IBM recently announced that it will be delaying its match to its employees' 401(k) plan until December. In December, it will make a lump-sum payment. As a result, the company should save money because it will not contribute to the plan of employees who leave the company before December. The downside for employees is that they may lose investment gains that they would have otherwise had access to during the year. It will be interesting to see whether other technology companies follow suit.
This may motivate IBM employees to file for divorce sooner so as to protect the December employer match from division under community property law. Typically, pre-marriage and post-separation contributions to 401(k) plans are the separate property of the recipient spouse and not subject to community property division.
A good article on the topic appeared this week on Salon.com
Seeley & Madigan, LLP is pleased to announce that partner Kimberly Madigan has been selected for inclusion in the 2012 Northern California Super Lawyers Rising Stars list.
Annually, Super Lawyers recognizes outstanding lawyers who have attained a high-degree of peer recognition and professional achievement. The Rising Stars list names the state's top up-and-coming attorneys and represents no more than 2.5 percent of lawyers in the state. The Super Lawyers Rising Stars list will appear in the September issue of Northern California Super Lawyers magazine and in the August issue of San Francisco magazine.
Allocation of stock options upon divorce generally requires two steps. A court must first determine what portion of the option constitutes marital property, and must then decide the value to apply to this percentage. With respect to the first step, stock options both granted and vested during marriage generally constitute community property subject to allocation upon divorce. When stock options are granted during marriage but do not vest until after separation, some jurisdictions hold that the option is nothing more than an expectancy that is not subject to property division upon divorce. However, in California, stock options owned but not vested as of the date of separation may constitute community property to the extent such options are attributable to services rendered during marriage. See In re Marriage of Brown (1976) 15 Cal. 3d 838, 844 (finding contractual rights to future benefits, though unvested and contingent, are property subject to allocation between community and separate interests). Similarly, options granted before, but vested during marriage, or granted after separation, but awarded for services rendered during the marriage, may also be subject to distribution.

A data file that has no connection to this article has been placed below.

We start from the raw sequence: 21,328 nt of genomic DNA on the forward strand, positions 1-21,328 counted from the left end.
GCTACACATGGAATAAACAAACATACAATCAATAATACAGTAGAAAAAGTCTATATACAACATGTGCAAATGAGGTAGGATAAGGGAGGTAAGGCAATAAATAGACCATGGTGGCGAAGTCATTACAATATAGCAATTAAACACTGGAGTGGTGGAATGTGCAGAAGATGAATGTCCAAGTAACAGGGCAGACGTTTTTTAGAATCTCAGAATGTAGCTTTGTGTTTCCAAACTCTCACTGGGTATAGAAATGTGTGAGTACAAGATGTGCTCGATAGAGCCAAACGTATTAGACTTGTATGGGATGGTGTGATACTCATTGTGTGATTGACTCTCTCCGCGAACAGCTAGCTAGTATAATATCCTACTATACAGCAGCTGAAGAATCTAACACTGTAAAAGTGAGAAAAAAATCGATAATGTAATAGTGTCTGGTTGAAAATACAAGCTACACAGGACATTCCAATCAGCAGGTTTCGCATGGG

Notably, California courts have broad discretion to fashion any apportionment of interests that is equitable. When a trial court determines property contains both separate and community interests, allocation of such property may be accomplished by any method or formula that will achieve substantial justice. In re Marriage of Steinberger (2001) 91 Cal. App. 4th 1449, 1459. There is thus no precise formula employed to divide spousal stock options, and the community share (if any) of such options will necessarily depend on the circumstances of each case. However, because options are considered community property to the extent they are attributable to work performed during the marriage, California courts attempting to divide stock options have generally relied upon various versions of the “time rule.” Though there is no uniform computation, the time rule formula generally takes into account the number of years the employee spouse has worked for the company, the years of the marriage, the time lapse between granting and vesting, and the relation between such time periods and the date of separation. As a threshold issue, however, the time rule formula considers the nature of the option, or whether it constitutes deferred compensation for past or present services, or an incentive for future services, or a combination of both. An option serving as deferred compensation must be divided in accordance with marital status at the time it was earned. In re Marriage of Hug (1984) 154 Cal. App. 3d 3d 780, 787. Where the option consists of both deferred compensation and future incentive, the apportionment test may be adjusted to focus more on the future services component. In re Marriage of Nelson (1986) 177 CA 3d 150, 153-54.
Senior Partner H. Yvonne Seeley of Seeley & Madigan, LLP was interviewed yesterday on ABC (KGO Channel 7) to discuss the implications of the Facebook IPO on divorce rates in the Bay Area. Ms. Seeley appears at the 1:40 mark of the video below.